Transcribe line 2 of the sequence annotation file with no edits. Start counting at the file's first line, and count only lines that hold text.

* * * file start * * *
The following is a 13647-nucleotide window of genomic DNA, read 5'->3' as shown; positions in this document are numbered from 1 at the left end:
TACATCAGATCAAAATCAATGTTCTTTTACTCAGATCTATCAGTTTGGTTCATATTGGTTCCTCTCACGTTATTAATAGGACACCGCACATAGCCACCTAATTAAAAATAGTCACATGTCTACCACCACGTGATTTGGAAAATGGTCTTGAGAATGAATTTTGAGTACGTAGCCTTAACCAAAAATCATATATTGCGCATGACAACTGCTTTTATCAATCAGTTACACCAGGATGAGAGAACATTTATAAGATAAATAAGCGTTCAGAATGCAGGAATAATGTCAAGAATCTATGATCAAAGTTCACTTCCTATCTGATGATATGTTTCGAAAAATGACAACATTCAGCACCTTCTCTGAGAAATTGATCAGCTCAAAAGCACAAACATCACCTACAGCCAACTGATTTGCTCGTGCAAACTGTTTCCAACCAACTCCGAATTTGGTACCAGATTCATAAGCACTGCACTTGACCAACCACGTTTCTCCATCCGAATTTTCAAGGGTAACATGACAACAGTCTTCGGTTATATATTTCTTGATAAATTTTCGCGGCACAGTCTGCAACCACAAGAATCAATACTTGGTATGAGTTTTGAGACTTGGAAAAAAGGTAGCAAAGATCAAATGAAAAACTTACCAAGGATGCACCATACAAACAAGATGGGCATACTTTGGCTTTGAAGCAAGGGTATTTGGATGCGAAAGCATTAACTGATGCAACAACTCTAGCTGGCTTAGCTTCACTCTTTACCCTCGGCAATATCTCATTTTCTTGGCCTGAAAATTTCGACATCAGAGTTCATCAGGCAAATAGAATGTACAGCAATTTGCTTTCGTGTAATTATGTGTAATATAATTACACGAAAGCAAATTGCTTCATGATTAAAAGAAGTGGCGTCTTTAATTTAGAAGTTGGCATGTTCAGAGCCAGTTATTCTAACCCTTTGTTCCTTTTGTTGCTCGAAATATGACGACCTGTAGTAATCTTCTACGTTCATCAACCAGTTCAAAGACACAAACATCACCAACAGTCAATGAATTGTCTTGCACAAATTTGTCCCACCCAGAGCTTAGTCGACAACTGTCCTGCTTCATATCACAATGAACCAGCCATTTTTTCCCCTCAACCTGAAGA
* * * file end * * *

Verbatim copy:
TACATCAGATCAAAATCAATGTTCTTTTACTCAGATCTATCAGTTTGGTTCATATTGGTTCCTCTCACGTTATTAATAGGACACCGCACATAGCCACCTAATTAAAAATAGTCACATGTCTACCACCACGTGATTTGGAAAATGGTCTTGAGAATGAATTTTGAGTACGTAGCCTTAACCAAAAATCATATATTGCGCATGACAACTGCTTTTATCAATCAGTTACACCAGGATGAGAGAACATTTATAAGATAAATAAGCGTTCAGAATGCAGGAATAATGTCAAGAATCTATGATCAAAGTTCACTTCCTATCTGATGATATGTTTCGAAAAATGACAACATTCAGCACCTTCTCTGAGAAATTGATCAGCTCAAAAGCACAAACATCACCTACAGCCAACTGATTTGCTCGTGCAAACTGTTTCCAACCAACTCCGAATTTGGTACCAGATTCATAAGCACTGCACTTGACCAACCACGTTTCTCCATCCGAATTTTCAAGGGTAACATGACAACAGTCTTCGGTTATATATTTCTTGATAAATTTTCGCGGCACAGTCTGCAACCACAAGAATCAATACTTGGTATGAGTTTTGAGACTTGGAAAAAAGGTAGCAAAGATCAAATGAAAAACTTACCAAGGATGCACCATACAAACAAGATGGGCATACTTTGGCTTTGAAGCAAGGGTATTTGGATGCGAAAGCATTAACTGATGCAACAACTCTAGCTGGCTTAGCTTCACTCTTTACCCTCGGCAATATCTCATTTTCTTGGCCTGAAAATTTCGACATCAGAGTTCATCAGGCAAATAGAATGTACAGCAATTTGCTTTCGTGTAATTATGTGTAATATAATTACACGAAAGCAAATTGCTTCATGATTAAAAGAAGTGGCGTCTTTAATTTAGAAGTTGGCATGTTCAGAGCCAGTTATTCTAACCCTTTGTTCCTTTTGTTGCTCGAAATATGACGACCTGTAGTAATCTTCTACGTTCATCAACCAGTTCAAAGACACAAACATCACCAACAGTCAATGAATTGTCTTGCACAAATTTGTCCCACCCAGAGCTTAGTCGACAACTGTCCTGCTTCATATCACAATGAACCAGCCATTTTTTCCCCTCAACCTGAAGA